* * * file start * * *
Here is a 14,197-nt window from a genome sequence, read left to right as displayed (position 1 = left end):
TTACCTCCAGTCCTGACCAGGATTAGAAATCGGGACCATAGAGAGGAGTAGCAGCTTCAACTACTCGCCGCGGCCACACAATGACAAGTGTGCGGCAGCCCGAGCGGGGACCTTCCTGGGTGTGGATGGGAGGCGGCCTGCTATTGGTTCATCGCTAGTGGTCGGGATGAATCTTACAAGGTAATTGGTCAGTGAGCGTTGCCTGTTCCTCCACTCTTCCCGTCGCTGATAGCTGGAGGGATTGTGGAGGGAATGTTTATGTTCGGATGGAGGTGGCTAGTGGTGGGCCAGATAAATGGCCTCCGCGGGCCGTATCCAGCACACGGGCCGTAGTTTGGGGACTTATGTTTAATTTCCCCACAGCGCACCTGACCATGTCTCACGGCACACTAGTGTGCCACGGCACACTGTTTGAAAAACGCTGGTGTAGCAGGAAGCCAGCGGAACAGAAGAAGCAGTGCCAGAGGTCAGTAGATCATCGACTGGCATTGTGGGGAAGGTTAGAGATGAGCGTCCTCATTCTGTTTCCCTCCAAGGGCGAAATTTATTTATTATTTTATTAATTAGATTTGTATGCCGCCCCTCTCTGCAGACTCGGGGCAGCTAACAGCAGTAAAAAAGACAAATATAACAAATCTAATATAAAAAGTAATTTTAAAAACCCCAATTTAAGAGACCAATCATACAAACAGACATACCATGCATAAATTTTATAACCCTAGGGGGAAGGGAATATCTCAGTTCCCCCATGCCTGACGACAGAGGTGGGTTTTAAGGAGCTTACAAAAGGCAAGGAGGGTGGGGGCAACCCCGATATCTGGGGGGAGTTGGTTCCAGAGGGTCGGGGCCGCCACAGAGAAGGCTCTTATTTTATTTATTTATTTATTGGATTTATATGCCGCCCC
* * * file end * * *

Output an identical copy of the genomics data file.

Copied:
Here is a 14,197-nt window from a genome sequence, read left to right as displayed (position 1 = left end):
TTACCTCCAGTCCTGACCAGGATTAGAAATCGGGACCATAGAGAGGAGTAGCAGCTTCAACTACTCGCCGCGGCCACACAATGACAAGTGTGCGGCAGCCCGAGCGGGGACCTTCCTGGGTGTGGATGGGAGGCGGCCTGCTATTGGTTCATCGCTAGTGGTCGGGATGAATCTTACAAGGTAATTGGTCAGTGAGCGTTGCCTGTTCCTCCACTCTTCCCGTCGCTGATAGCTGGAGGGATTGTGGAGGGAATGTTTATGTTCGGATGGAGGTGGCTAGTGGTGGGCCAGATAAATGGCCTCCGCGGGCCGTATCCAGCACACGGGCCGTAGTTTGGGGACTTATGTTTAATTTCCCCACAGCGCACCTGACCATGTCTCACGGCACACTAGTGTGCCACGGCACACTGTTTGAAAAACGCTGGTGTAGCAGGAAGCCAGCGGAACAGAAGAAGCAGTGCCAGAGGTCAGTAGATCATCGACTGGCATTGTGGGGAAGGTTAGAGATGAGCGTCCTCATTCTGTTTCCCTCCAAGGGCGAAATTTATTTATTATTTTATTAATTAGATTTGTATGCCGCCCCTCTCTGCAGACTCGGGGCAGCTAACAGCAGTAAAAAAGACAAATATAACAAATCTAATATAAAAAGTAATTTTAAAAACCCCAATTTAAGAGACCAATCATACAAACAGACATACCATGCATAAATTTTATAACCCTAGGGGGAAGGGAATATCTCAGTTCCCCCATGCCTGACGACAGAGGTGGGTTTTAAGGAGCTTACAAAAGGCAAGGAGGGTGGGGGCAACCCCGATATCTGGGGGGAGTTGGTTCCAGAGGGTCGGGGCCGCCACAGAGAAGGCTCTTATTTTATTTATTTATTTATTGGATTTATATGCCGCCCC